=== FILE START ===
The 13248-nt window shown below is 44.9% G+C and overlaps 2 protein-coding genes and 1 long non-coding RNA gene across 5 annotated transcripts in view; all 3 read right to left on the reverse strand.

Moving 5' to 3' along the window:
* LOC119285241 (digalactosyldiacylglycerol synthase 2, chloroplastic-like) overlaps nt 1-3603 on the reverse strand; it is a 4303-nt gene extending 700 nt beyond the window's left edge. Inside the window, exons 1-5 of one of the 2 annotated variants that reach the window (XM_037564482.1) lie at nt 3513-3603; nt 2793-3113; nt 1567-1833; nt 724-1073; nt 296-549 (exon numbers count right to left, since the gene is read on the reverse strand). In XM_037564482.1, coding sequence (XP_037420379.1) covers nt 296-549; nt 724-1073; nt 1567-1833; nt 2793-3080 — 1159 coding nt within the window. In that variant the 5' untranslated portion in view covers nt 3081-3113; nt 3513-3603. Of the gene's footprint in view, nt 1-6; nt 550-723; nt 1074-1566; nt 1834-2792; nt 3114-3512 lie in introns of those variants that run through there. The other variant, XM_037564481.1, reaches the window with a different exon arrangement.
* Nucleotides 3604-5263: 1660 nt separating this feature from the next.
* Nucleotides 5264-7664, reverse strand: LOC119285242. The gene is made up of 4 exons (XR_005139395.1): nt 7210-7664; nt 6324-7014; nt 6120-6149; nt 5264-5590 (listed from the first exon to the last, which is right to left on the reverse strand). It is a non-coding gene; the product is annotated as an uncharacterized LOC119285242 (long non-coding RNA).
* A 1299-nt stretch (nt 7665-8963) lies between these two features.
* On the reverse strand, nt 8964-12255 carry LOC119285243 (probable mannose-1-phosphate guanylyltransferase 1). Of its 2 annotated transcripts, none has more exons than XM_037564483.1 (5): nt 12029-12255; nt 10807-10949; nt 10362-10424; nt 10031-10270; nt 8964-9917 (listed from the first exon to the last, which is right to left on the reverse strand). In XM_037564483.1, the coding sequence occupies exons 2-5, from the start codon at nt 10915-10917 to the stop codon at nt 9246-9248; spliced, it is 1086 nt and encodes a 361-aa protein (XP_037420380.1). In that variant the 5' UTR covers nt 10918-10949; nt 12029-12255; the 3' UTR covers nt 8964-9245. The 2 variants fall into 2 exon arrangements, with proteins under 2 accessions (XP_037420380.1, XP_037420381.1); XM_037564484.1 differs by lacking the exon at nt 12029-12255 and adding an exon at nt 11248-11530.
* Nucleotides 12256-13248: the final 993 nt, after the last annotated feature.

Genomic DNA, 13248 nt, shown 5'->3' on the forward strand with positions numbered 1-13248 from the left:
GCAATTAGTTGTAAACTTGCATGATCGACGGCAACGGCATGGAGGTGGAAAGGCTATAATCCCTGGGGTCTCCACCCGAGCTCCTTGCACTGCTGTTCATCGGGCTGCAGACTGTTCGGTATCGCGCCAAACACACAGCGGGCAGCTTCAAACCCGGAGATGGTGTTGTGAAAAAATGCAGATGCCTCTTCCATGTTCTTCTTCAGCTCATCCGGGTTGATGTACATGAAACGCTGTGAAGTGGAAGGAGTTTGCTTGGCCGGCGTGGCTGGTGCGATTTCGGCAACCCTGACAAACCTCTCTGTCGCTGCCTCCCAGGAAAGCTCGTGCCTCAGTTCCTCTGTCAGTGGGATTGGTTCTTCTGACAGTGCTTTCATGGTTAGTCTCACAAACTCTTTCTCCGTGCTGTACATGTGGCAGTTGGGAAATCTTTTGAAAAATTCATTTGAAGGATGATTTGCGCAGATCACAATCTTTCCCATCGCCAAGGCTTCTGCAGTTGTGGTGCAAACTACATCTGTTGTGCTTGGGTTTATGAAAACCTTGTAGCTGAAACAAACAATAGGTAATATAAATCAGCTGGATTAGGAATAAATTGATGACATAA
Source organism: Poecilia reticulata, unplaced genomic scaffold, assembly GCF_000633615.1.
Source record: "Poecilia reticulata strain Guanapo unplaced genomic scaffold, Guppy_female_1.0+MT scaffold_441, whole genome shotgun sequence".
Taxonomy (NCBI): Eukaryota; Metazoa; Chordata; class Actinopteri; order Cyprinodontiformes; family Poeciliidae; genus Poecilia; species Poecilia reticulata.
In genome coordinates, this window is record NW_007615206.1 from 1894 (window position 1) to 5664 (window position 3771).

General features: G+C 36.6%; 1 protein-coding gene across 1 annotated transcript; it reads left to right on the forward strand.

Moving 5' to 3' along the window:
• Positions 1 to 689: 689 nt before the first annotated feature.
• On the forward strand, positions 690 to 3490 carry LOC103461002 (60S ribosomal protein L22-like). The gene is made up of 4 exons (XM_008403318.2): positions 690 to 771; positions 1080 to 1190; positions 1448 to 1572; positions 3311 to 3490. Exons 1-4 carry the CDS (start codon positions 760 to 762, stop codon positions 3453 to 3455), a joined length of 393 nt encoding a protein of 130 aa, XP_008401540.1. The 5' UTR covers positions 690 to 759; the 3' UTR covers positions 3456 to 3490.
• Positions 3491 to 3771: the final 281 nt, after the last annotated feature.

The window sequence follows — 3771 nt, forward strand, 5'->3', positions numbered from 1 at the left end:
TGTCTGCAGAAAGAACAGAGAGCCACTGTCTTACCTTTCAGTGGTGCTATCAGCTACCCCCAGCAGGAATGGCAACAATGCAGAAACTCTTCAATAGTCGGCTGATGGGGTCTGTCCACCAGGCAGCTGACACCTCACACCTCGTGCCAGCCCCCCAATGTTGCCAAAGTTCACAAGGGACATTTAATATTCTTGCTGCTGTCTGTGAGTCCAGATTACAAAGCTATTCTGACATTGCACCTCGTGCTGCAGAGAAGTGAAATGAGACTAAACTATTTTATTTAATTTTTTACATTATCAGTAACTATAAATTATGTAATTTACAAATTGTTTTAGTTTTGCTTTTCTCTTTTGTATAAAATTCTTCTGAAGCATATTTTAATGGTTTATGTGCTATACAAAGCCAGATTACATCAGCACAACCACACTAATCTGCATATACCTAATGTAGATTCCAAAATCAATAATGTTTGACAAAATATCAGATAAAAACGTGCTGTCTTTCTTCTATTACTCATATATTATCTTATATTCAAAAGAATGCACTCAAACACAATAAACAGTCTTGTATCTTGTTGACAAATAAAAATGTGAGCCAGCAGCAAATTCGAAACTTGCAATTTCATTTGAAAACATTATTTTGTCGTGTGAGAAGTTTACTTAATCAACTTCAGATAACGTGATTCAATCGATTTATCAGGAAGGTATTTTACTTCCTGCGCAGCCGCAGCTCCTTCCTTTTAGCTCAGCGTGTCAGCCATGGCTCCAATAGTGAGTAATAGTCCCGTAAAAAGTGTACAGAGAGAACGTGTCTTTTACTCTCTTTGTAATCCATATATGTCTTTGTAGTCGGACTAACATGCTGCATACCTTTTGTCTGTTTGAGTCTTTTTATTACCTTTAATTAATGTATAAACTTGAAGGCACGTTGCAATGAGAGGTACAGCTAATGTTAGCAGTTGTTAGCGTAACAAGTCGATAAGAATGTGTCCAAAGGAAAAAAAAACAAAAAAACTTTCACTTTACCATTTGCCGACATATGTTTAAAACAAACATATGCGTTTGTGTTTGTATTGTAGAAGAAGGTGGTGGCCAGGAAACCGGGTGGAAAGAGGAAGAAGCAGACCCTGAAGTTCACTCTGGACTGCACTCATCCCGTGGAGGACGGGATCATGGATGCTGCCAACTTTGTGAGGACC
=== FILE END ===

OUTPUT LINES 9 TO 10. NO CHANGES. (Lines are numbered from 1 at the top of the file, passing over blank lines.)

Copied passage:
Genomic DNA, 13248 nt, shown 5'->3' on the forward strand with positions numbered 1-13248 from the left:
GCAATTAGTTGTAAACTTGCATGATCGACGGCAACGGCATGGAGGTGGAAAGGCTATAATCCCTGGGGTCTCCACCCGAGCTCCTTGCACTGCTGTTCATCGGGCTGCAGACTGTTCGGTATCGCGCCAAACACACAGCGGGCAGCTTCAAACCCGGAGATGGTGTTGTGAAAAAATGCAGATGCCTCTTCCATGTTCTTCTTCAGCTCATCCGGGTTGATGTACATGAAACGCTGTGAAGTGGAAGGAGTTTGCTTGGCCGGCGTGGCTGGTGCGATTTCGGCAACCCTGACAAACCTCTCTGTCGCTGCCTCCCAGGAAAGCTCGTGCCTCAGTTCCTCTGTCAGTGGGATTGGTTCTTCTGACAGTGCTTTCATGGTTAGTCTCACAAACTCTTTCTCCGTGCTGTACATGTGGCAGTTGGGAAATCTTTTGAAAAATTCATTTGAAGGATGATTTGCGCAGATCACAATCTTTCCCATCGCCAAGGCTTCTGCAGTTGTGGTGCAAACTACATCTGTTGTGCTTGGGTTTATGAAAACCTTGTAGCTGAAACAAACAATAGGTAATATAAATCAGCTGGATTAGGAATAAATTGATGACATAA